Discussion in 'Health & Body' started by Eason, Dec 20, 2009.
Because one has better athletic carryover than the other?
If Flame is a throwing athlete, sure, benching is good. I don't think there's a single top shotputter that can't bench over 455. I don't know the level of athleticism that Flame has, but unless he is a thrower, I don't see how benching should be a main movement. In basketball, it would be very demphasized (vs lower body work and second pull work), but sure, put it in rotation.
The point i am making is my issue with how Flame worded it.
Almost enough to make me want to crossfit. New coach at my gym.
Strong neck presence.
How important is it that I eat foods that aren't protein sludge? Need to invent a better name for it.
Thanks, yes I'm a sprinter, and yes upper body strength helps us explode out of the block and having upper body power helps to power through my stride.
And upper body strength is essential for ball. It doesn't help your jumpshot, but it is essential in boxing out, finishing with contact, and setting screens.
[QUOTE name = "knucks"]The point i am making is my issue with how Flame worded it.[/QUOTE]
Cool dude. Just that my track coach wants us to gain upper body power, and has been advocating a powerlifting bench for the past few months. For above reasons, please see this:
[QUOTE name = "knucks"] it would be very demphasized (vs lower body work and second pull work), but sure, put it in rotation.[/QUOTE]
and seriously, I have been playing ball for over 10 years, yes lower body power is more needed for the sport, but competing @ inter-varsity level (which I do) upper body strength helps a ton in finishing layups when I'm drawing contact with 6'3 to 6'5 post players. Essential for me since I'm a slashing wing player.
I have an uneducated hunch that a strict press would be better than a bench for many sports.
This is the best at one and good at none vs. good at most argument. The reason foot-race milers on the track are so fast is because they are all atrophied and can't do a pullup. If my sports were my job, I would sacrifice general fitness for them. But they are not, so I prefer to be generally fit (strength via powerlifting, quick with oly lifting/sprinting, nimble with cross training sports) and do some sport specific training. A general fitness routine won't make you look like a musclebound freak, but it does a body good and is probably better for longevity.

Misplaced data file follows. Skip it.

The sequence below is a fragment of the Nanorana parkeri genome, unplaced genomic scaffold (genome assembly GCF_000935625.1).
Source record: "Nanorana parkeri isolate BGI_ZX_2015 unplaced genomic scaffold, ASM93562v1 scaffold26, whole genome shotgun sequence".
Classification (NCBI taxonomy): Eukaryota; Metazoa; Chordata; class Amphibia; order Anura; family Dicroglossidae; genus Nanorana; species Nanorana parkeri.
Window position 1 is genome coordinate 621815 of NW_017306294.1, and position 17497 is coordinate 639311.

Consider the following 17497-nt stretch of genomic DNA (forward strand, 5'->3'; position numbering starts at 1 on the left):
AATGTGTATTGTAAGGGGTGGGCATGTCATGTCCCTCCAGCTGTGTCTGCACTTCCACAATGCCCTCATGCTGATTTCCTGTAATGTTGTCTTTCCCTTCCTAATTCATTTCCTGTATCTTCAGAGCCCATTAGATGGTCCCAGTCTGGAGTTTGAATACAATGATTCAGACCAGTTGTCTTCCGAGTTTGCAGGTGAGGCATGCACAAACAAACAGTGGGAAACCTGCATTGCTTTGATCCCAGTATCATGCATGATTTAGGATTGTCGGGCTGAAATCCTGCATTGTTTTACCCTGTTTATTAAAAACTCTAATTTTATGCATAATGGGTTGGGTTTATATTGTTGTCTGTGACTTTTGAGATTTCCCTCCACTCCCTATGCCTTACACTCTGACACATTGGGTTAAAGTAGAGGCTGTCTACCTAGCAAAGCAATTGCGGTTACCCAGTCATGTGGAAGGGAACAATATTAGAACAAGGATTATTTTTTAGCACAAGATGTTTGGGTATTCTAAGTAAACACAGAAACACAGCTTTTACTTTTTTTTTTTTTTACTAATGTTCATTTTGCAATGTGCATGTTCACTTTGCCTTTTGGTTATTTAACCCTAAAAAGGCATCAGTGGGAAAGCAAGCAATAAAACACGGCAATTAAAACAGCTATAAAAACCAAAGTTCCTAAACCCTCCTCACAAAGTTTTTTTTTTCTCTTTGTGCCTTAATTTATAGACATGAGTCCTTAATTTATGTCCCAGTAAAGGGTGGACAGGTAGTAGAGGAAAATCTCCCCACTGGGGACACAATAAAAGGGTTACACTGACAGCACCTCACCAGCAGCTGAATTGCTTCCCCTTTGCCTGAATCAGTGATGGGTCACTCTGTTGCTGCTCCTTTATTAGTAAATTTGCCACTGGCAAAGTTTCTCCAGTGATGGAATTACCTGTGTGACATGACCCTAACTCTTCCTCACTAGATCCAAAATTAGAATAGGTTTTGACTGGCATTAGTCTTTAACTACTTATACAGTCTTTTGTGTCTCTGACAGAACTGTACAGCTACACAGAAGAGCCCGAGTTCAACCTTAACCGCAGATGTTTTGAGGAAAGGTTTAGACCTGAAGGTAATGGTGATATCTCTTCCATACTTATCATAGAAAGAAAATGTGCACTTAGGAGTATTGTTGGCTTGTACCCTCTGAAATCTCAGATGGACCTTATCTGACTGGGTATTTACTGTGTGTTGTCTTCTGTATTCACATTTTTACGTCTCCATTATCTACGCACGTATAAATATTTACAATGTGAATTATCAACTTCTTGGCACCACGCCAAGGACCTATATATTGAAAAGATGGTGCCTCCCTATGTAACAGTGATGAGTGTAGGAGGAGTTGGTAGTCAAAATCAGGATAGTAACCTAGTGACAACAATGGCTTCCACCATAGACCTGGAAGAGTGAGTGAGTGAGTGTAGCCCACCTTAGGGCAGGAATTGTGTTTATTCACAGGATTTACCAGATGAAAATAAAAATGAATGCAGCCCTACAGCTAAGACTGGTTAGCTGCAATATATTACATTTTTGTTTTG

And a push press even better.
Man, I really miss O-lifting
Man, I really want to try O-lifting.
O-lifters: Do you compete or just do it for fun? How many times a week do you train? What do you do exactly? How did you get started?
6 (this wk 9)
talked to my coach
I'm getting a steroid shot in my rotator cuff today.. it was caused by stress of olympic lifting FWIW
edit: Also all my pants are super loose around the waist now FFFFFFFFFFFFFFFFFFFFFFFF
I've been eating like crazy and I've gained about 8 lbs since hitting my absolute low (though probably only like 5 since I started bulking, and I'm sure a decent portion of that is water). I've noticed fat gain yet I can still see my serratus so I'm not too worried about it. Apparently this bulk is going well, though I haven't compared progress photos and it's tough to tell from looking in the mirror every day. Lifts have been going up fairly consistently though so that's good.
PWO meal yesterday was a box of Kraft mac and cheese with two turkey dogs mixed in, some extra cheese added in and three glasses of 2% milk. I'm having a lot of trouble eating enough calories/protein, though I'm going through about a tub of cottage cheese or greek yogurt a day.
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